Both types of diabetes can cause damage to peripheral nerves and blood vessels which can result in foot and leg problems. That’s why having certain diabetes complications raises the risk of getting major foot problems if not managed promptly.
Diabetes-related foot problems most often occur when there are such complications as:
Neuropathy. Nerve damage in the feet and lower legs, called peripheral neuropathy. This can cause tingling, stinging, burning and weakness in the foot. Despite the fact it can hurt, nerve damage decreases sensation in the nerves of extremities and lessens the ability to feel pain, cold, heat and perceive injuries. For example, you may get a blister but not feel it or notice an injury until the skin breaks down and becomes infected.
Diabetic neuropathy can also cause feet muscles to work improperly, resulting in foot misalignment that can put pressure on certain areas of the foot. This leads to foot deformity, causing changes in the shape of the foot and toes, called Charcot’s foot. The condition may start with warmth, redness and swelling and with time progress to foot bones shift or break, eventually resulting in disability.
Calluses. Abnormal alignment of the feet as well as abnormal gait in diabetics may lead to development of corns and calluses because of high pressure areas under the feet. If not trimmed, calluses get very thick, break down and turn into open sores.
Skin changes. Diabetes may cause the skin of the feet to become very dry. It may peel and crack, especially on the heels, because the nerves that control moisture and oil in the feet are damaged and no longer work.
Poor blood circulation. Diabetes causes blood vessels of the lower extremities to narrow and harden. This lowers the amount of blood in the feet, making it difficult for an infection or a sore to heal. When wounds heal slowly, they have more time to become infected. Sometimes, a bad infection never heals, leading to foot ulcers or gangrene.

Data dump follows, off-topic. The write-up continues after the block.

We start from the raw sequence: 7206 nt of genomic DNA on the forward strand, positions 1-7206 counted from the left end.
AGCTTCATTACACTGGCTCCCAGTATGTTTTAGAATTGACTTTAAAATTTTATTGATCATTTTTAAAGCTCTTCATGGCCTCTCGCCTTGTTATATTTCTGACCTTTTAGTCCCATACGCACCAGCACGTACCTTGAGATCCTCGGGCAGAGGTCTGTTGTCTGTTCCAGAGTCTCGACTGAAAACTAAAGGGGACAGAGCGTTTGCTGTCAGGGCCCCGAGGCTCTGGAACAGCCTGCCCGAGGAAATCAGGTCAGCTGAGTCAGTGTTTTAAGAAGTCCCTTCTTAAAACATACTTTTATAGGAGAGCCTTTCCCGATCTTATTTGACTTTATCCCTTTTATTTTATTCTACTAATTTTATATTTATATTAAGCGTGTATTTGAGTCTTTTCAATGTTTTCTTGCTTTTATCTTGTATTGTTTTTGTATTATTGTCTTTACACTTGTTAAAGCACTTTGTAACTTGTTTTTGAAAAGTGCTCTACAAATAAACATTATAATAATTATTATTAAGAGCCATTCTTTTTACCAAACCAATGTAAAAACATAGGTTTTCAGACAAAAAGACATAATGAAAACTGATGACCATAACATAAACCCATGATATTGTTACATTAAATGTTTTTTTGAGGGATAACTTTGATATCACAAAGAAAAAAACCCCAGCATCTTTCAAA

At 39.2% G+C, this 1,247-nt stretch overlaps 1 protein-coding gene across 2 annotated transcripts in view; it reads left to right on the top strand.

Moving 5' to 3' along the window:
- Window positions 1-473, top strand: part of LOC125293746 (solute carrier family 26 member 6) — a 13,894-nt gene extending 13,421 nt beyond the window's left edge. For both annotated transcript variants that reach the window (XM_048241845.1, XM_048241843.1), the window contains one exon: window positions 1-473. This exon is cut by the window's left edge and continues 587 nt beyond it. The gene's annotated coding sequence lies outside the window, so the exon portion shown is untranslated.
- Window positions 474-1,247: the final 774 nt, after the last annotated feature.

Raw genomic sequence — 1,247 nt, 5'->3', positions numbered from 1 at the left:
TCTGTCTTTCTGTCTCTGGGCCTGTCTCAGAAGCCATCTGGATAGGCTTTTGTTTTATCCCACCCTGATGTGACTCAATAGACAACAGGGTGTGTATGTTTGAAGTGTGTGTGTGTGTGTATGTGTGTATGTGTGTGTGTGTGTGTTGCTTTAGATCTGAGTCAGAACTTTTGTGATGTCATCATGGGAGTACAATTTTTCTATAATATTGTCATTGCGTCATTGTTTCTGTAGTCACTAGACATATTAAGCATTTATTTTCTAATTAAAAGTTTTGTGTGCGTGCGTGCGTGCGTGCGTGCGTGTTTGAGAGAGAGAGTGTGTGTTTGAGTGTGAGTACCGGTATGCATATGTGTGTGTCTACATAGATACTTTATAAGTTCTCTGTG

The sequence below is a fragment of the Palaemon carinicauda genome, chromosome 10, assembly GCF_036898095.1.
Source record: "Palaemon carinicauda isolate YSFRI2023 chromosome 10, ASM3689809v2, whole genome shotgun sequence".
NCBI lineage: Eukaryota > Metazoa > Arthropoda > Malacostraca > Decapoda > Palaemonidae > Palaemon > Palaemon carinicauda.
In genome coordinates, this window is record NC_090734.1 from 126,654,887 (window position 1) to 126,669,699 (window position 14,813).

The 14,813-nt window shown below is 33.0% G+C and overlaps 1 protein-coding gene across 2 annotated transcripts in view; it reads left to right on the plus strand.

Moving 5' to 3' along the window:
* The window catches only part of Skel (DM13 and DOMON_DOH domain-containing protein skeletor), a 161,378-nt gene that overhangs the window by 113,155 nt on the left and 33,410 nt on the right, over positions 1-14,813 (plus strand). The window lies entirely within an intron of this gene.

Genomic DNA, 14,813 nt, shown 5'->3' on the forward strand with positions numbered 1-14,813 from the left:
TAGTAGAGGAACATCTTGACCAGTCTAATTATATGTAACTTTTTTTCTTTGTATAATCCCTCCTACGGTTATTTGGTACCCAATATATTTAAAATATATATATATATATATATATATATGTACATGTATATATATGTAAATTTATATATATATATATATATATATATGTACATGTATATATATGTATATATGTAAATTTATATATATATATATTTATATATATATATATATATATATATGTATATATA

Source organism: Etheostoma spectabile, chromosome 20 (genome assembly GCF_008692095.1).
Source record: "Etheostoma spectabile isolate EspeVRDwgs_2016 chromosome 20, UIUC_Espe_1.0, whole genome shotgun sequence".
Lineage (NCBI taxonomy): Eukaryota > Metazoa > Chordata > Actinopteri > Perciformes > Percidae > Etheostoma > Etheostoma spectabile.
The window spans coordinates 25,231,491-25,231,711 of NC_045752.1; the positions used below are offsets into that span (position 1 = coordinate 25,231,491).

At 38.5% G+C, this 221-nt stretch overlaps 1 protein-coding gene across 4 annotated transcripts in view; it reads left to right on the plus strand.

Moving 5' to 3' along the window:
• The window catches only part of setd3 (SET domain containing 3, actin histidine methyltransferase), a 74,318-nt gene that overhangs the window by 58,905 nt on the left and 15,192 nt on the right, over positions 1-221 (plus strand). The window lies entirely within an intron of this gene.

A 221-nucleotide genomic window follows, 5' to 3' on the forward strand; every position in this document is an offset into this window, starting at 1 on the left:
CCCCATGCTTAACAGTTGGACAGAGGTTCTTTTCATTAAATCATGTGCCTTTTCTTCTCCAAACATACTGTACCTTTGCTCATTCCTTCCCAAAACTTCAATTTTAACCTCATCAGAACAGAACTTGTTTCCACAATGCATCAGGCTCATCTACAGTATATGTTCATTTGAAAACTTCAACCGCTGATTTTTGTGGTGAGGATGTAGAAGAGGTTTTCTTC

Wounds and ulcers that don’t heal with treatment require amputation of a toe, foot or a part of the leg in order to prevent infection from spreading to the rest of the body. However, most amputations are preventable with proper footwear and regular care.
Fungal infections. Diabetics are at increased risk for fungal infections of the nails, which can manifest as thickened, discolored and brittle nails, often with a yellow shade. Fungal foot infection occurs in 1/3 of diabetes patients and increases the risk of developing diabetic foot syndrome .
Very often people with diabetes do not notice that they have already developed a foot problem. Apart from blood glucose control, foot care is very important in preventing serious infections and complications. Therefore, it is important to check your feet daily to spot the problems before they get worse.
- Wear well-fitting shoes at all times and always check inside them for foreign objects to protect your feet from calluses and ulcers. Too much callus may mean that you need special inserts and therapeutic shoes.
- Wash your feet daily paying more attention to the areas between your toes which often stays moist, allowing infection to spread. Dry these areas well and use powder to keep skin dry and prevent an infection.
- Everyday use of pumice stone on wet skin helps keep calluses under control. Never use chemical agents to remove them as these products can burn the skin.
- Apply first-aid measures to blisters and cuts and check daily to see if the wound is healing. If it is not, call your healthcare provider promptly to prevent a more serious complication.